Failure to wear a mask in a public area and contravening other lockdown regulations in Pretoria and its surrounding areas will see law breakers paying a minimum of a R1000 fine.
The City of Tshwane has vowed to force its citizens to wear masks in public or face the law.
Member of the mayoral committee for community safety and emergency services Karen Meyer on Wednesday said they would enforce compliance and have a zero-tolerance approach with the lockdown regulations.
Meyer said the city would reinforce and further strengthen enforcement, police visibility, communication and awareness.
“We will ensure all persons wear masks in public and observe the curfew. We will prevent alcohol-related trauma and enforce alcohol-related prohibitions by targeting prohibited social gatherings and super-spreader events,” she said.
Tshwane Metro Police Department (TMPD) officers would also monitor public transport for compliance and ensure that places closed in terms of regulations.
“The TMPD will adopt a zero-tolerance enforcement approach towards compliance on public transport, prohibited gatherings, and the sale, distribution, and transportation of alcohol and driving under the influence.
“While the updated fine schedule for the Tshwane magisterial district has not yet been received, persons who fail to comply with the regulations can expect a fine and or imprisonment for up to six months,” Meyer warned.
Contraventions in other magisterial districts range from R1500 for the failure to wear a mask, R5000 for failure to adhere to the national curfew, and R5000 for the sale, dispensing or transportation of liquor.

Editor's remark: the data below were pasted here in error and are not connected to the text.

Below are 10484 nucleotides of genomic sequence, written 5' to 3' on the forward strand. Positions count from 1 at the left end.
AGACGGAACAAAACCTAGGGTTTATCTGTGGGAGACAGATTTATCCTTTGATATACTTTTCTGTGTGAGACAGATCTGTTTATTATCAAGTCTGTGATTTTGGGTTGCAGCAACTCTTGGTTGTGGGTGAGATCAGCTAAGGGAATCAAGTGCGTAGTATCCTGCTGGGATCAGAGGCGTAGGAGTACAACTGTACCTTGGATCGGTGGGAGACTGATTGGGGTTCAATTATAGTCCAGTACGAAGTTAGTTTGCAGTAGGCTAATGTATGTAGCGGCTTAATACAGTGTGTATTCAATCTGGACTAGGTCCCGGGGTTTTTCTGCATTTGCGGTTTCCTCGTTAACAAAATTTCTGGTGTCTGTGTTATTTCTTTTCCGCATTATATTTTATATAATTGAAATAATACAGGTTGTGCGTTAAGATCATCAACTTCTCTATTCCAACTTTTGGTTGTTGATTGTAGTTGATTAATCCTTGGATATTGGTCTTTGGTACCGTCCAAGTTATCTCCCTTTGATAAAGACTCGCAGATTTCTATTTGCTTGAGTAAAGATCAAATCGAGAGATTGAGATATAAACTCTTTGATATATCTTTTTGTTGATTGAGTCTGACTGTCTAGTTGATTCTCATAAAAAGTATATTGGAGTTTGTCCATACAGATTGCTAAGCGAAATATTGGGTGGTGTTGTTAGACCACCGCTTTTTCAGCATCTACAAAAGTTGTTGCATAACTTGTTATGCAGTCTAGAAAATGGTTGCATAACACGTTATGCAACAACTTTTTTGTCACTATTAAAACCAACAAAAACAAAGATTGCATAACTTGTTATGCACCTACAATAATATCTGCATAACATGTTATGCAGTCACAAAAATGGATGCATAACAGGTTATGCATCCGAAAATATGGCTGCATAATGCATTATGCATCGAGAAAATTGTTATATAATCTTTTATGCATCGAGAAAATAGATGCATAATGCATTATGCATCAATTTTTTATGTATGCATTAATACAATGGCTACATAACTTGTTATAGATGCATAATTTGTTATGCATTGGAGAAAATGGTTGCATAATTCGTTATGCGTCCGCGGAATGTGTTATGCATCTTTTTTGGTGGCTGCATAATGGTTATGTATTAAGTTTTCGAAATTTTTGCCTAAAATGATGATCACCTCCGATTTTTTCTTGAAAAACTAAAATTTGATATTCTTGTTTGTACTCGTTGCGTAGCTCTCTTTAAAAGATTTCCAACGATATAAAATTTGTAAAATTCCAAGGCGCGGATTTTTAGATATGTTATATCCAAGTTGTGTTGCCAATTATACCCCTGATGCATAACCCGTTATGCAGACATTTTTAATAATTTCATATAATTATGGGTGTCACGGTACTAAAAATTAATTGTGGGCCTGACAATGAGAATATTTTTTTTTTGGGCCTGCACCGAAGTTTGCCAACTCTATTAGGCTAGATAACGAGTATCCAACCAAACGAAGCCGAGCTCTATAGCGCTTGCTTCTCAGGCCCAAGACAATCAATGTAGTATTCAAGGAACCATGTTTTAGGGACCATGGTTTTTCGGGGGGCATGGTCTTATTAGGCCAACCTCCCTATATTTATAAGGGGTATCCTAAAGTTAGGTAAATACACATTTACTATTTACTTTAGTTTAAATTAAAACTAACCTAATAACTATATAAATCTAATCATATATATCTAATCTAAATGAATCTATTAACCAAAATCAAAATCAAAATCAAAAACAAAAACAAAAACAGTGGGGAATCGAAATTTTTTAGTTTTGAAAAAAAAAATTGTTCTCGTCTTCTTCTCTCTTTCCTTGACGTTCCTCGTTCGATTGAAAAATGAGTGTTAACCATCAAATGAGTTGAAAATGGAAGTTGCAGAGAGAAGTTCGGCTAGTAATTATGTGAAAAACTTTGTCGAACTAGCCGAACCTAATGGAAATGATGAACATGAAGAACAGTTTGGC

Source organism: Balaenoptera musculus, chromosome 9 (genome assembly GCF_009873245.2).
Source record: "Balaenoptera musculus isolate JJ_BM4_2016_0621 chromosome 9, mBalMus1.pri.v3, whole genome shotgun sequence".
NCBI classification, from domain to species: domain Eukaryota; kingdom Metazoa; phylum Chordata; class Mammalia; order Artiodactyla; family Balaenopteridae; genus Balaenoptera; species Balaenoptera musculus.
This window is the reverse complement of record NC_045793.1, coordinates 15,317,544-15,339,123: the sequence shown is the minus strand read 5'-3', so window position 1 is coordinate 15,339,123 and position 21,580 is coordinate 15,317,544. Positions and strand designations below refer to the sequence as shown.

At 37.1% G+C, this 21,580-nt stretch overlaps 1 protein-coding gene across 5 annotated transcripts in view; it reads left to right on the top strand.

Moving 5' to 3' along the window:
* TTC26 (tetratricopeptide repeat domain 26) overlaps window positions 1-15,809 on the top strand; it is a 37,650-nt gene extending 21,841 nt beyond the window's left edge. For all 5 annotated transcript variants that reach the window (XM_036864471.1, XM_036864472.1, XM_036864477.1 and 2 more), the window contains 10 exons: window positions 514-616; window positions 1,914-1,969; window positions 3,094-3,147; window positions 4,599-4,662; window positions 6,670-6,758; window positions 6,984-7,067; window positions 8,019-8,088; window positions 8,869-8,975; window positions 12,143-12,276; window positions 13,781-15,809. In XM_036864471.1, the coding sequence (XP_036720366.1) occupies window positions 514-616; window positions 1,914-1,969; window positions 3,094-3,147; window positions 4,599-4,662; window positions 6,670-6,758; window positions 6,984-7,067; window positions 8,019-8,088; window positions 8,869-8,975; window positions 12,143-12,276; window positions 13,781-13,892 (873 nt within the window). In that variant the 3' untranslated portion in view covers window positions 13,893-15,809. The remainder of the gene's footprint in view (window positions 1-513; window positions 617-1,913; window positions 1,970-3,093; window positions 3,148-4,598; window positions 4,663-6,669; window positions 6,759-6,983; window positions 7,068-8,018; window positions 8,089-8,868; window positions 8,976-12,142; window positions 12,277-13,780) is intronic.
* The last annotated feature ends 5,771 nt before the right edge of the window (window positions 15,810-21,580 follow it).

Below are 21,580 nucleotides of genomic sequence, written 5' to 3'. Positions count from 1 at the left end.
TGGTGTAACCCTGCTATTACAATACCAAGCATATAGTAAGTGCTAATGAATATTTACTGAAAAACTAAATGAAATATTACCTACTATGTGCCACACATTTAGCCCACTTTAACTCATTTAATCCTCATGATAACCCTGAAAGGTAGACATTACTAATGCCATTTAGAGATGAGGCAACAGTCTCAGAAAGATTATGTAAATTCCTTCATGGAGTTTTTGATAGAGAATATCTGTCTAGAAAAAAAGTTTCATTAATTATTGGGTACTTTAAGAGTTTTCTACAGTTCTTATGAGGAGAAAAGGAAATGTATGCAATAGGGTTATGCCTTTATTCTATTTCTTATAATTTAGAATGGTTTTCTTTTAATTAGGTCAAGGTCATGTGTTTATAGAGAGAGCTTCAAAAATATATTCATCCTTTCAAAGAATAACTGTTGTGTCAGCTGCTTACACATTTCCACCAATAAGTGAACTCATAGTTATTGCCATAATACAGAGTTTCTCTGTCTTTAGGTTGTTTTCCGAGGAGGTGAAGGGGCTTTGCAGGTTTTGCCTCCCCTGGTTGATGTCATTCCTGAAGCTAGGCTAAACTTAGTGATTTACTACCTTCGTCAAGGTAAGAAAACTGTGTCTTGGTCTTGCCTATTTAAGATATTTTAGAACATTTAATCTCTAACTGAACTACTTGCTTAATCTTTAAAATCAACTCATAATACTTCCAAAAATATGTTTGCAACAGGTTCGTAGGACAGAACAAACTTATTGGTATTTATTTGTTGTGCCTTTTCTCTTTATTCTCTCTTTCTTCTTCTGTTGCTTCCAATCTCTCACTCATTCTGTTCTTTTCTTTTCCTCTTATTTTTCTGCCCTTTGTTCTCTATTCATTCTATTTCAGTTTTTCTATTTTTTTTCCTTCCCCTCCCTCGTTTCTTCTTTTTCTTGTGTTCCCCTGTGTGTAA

“A R1000 fine will be issued for the consumption of liquor in public places, R5000 for businesses failing to close at 8pm as directed or exceeding the prescribed number of employees and customers permitted on the premises.
“The TMPD’s enforcement approach will be particularly robust on New Year’s Eve and New Year’s Day, with various joint operations to take place with City departments and other law enforcement agencies,” said Meyer.
The city is expected to deploy 1000 officers on New Year’s Eve and New Year’s Day, to join the South African Police Service (SAPS), and the national and provincial traffic police.
Meyer said their specific focus would be on areas known for large and spontaneous new year’s gatherings.
“Permanent road traffic checkpoints at all entry points into the city will be operational from Wednesday, providing health practitioners an opportunity to conduct screening, while contributing to local crime prevention effort through the search of seizure of contraband and other crime related items.
“The core strategic intent on the TMPD’s enforcement plan is to curb the abuse of alcohol and, by doing so, minimising alcohol related trauma and unnecessary hospital admissions,” Meyer said.
Meyer urged residents to only travel and visit family when necessary and to do so responsibly.